The inverse phenomenon called the "Devil Effect," and sometimes the "Horn Effect", doesn't seem to get as much attention, even though its impact is just as prevalent in society. Here, if a person seems particularly deficient in a critical trait, then that person is automatically assumed to be deficient in many other traits as well, related or otherwise. For example, an employee who is constantly "late" to work (perhaps due to other non-work responsibilities in the morning) is assumed to be negligent in their work-related duties, not committed to the job/company/project, and perhaps even lazy overall.

Ultimately, these faulty biases may prove to become factual due to the Pygmalion effect, or "self-fulfilling prophecy ", further reinforcing future errors in perception due to bias and predisposition by the observer. The person working long hours (perhaps compensating for technical incompetence), assumed to be a good worker is given greater opportunity and thus attains greater, albeit undue, career advancement (cf: The Peter Principle). Conversely, the worker who dresses shabbily is assumed to care little about their job, and therefore bypassed for greater opportunity when the situation arises, regardless of suitability or capacity otherwise. Essentially, this phenomenon is a psycho-social application of the Law of Proximity, whereby certain unrelated observations, found in the comparable subjects in a narrow sample set, are assumed to have a high correlation, when, in fact, no such correlation exists.

posted on Sep, 1 2009 @ 12:15 PM
So, the next time you vote for a politician, consider buying a pair of designer jeans or decide whether you like someone, ask yourself whether the halo effect is operating. Are you really evaluating the traits of the person or product you thought you were? Alternatively is some global aspect bleeding over into your specific judgement? This simple check could save you voting for the wrong person, wasting your money or rejecting someone who would be a loyal friend.
Or perhaps, even if you do check, you'll still never know...Gulp.

Nisbett, R. E., & Wilson, T. D. (1977). The halo effect: Evidence for unconscious alteration of judgments. Journal of Personality and Social Psychology, 35(4), 250-6.

Some references to The Halo Effect in the news......

Speedo has been making waves at the Beijing Olympics but the swimwear brand is not just causing ripples in the Water Cube, it is also creating a stir in the world of sponsorship.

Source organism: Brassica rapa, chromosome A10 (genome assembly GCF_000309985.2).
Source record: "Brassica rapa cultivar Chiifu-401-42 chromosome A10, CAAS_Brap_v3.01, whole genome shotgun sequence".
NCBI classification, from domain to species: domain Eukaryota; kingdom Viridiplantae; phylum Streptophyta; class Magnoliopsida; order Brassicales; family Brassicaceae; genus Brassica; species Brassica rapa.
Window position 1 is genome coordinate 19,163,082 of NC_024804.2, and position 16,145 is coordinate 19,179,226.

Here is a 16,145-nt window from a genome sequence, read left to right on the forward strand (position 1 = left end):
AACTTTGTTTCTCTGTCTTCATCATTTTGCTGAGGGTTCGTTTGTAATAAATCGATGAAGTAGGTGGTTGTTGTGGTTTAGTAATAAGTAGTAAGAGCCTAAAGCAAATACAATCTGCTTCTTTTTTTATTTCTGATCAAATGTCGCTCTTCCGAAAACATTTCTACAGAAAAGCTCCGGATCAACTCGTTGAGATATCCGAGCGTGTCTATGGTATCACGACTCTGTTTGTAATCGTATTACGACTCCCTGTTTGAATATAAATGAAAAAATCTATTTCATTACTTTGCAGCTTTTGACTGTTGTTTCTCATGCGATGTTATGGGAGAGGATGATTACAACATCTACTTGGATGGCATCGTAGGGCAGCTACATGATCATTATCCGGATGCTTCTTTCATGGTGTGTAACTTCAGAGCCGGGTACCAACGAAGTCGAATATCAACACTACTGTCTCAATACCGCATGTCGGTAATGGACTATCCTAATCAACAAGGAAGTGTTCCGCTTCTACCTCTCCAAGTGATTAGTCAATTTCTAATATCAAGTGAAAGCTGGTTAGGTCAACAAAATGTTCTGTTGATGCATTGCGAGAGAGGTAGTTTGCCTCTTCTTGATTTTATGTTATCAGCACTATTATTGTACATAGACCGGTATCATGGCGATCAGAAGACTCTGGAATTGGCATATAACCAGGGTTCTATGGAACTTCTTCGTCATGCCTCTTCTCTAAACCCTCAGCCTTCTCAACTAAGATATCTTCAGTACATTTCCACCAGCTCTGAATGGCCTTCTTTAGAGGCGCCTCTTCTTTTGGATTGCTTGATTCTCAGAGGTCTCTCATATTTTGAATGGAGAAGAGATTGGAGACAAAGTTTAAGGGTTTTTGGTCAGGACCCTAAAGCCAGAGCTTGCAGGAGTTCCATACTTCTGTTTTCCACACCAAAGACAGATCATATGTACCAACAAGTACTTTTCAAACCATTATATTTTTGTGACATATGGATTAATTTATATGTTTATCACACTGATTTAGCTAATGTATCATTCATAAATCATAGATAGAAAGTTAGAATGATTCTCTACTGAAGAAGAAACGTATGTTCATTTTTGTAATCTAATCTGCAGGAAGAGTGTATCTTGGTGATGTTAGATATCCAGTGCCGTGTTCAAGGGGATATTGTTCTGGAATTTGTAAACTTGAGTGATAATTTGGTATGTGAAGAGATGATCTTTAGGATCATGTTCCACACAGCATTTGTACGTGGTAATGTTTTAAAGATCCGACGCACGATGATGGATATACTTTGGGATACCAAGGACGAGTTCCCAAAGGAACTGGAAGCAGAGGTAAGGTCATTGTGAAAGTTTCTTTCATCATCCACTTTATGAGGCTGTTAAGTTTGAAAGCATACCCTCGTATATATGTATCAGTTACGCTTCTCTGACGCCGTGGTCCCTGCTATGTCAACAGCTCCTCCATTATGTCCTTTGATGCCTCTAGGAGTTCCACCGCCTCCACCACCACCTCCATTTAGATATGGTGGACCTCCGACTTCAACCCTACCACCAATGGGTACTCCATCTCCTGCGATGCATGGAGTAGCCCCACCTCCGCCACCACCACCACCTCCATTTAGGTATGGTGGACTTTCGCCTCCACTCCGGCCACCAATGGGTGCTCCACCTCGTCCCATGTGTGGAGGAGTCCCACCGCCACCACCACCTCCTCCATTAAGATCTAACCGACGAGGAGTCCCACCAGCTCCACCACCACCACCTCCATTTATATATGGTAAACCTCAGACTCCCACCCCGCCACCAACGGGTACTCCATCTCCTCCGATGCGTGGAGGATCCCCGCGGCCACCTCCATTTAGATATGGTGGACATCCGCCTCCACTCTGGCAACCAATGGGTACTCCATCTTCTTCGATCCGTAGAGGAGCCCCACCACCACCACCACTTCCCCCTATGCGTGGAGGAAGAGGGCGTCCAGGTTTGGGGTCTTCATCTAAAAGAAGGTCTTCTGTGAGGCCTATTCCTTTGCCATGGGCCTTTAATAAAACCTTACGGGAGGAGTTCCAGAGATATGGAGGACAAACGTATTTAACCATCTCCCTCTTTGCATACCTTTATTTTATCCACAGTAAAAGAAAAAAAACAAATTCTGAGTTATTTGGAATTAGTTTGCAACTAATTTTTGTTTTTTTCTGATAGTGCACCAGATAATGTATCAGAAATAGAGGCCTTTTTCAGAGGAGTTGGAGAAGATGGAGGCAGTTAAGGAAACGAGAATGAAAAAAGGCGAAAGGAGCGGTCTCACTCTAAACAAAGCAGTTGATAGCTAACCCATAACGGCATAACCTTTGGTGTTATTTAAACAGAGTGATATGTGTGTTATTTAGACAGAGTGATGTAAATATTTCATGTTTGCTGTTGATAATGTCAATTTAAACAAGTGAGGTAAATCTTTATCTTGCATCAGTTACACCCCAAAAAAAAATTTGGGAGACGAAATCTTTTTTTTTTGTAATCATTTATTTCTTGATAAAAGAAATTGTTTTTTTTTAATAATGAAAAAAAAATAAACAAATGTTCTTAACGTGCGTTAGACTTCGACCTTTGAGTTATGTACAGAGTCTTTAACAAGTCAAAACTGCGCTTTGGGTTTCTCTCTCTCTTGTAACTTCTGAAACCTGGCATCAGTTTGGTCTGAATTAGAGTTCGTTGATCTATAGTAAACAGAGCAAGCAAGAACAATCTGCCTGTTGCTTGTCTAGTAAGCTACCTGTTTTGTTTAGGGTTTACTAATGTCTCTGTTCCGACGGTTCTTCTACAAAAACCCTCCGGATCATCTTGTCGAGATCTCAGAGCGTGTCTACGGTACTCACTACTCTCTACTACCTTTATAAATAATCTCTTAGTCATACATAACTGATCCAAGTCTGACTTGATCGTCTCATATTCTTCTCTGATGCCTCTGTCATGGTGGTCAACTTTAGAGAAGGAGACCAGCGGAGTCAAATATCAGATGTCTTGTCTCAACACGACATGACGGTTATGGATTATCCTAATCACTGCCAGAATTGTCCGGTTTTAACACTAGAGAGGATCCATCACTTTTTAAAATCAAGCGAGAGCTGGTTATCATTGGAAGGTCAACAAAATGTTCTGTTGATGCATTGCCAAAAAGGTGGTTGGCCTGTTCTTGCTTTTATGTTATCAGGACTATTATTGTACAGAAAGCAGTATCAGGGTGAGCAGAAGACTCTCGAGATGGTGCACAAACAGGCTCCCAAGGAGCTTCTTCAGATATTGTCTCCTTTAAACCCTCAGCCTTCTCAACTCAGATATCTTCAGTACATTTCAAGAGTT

Rival brands have accused the firm of psychologically pressurising athletes to wear its latest swimsuit while coaches have attacked Speedo for sapping morale.
Performance boost

Behind all the upset is Speedo's LZR swimsuit - a space-age outfit that many believe can significantly improve performance.
Already in Beijing it has been worn in a string of world record swims, and helped

Michael Phelps to take six gold medals so far.
Some athletes are so convinced of its positive effects on performance that they have ditched sponsorship agreements with rival firms to get hold of it.

'Halo effect'
In coming months the group also plans to capitalise on its popularity, and broaden its appeal from traditional swimwear to a fashion brand - a move that will see it following in the footsteps of Adidas and Nike.
"The halo effect on the brand and the rest of its swimwear is going to be massive," says Rune Gustafson, chief executive on international branding consultancy Interbrand.

'Halo effect'
The iPod has also given birth to what Jobs describes as an eco-system of supporting products, by other outfits feeding off the iPod's success.

This includes the first mobile telephone equipped to work with iTunes. However, Motorola's Rokr has received mixed reviews.

But is the success of iPod and iTunes obscuring the struggle Apple is having in increasing its global market share in its core business: computers?

That share is still stuck at around three percent, but Apple points to what the media has dubbed the halo effect: the iPod is so dazzling that Apple's computers will be bathed in its divine light and the public will have to snap them up.

Phil Schiller says: "People for the first time are getting an Apple product with the iPod and seeing how great it is and are thinking about checking out our computers too."

The Halo Effect – Book

The most pervasive delusion is the Halo Effect. When a company’s sales and profits are up, people often conclude that it has a brilliant strategy, a visionary leader, capable employees, and a superb corporate culture. When performance falters, they conclude that the strategy was wrong, the leader became arrogant, the people were complacent, and the culture was stagnant. In fact, little may have changed—company performance creates a Halo that shapes the way we perceive strategy, leadership, people, culture, and more. The Halo Effect is widespread, undermining the usefulness of business bestsellers from In Search of Excellence to Good to Great.

Thanks for reading, i hope you find it as interesting as i do.

Look out for more
coming soon.


posted on Sep, 1 2009 @ 12:24 PM
I find all of this fascinating and am looking forward to reading more from you.

No matter how it shows humans as being ignorant in so many ways.

Well done..

posted on Sep, 1 2009 @ 12:27 PM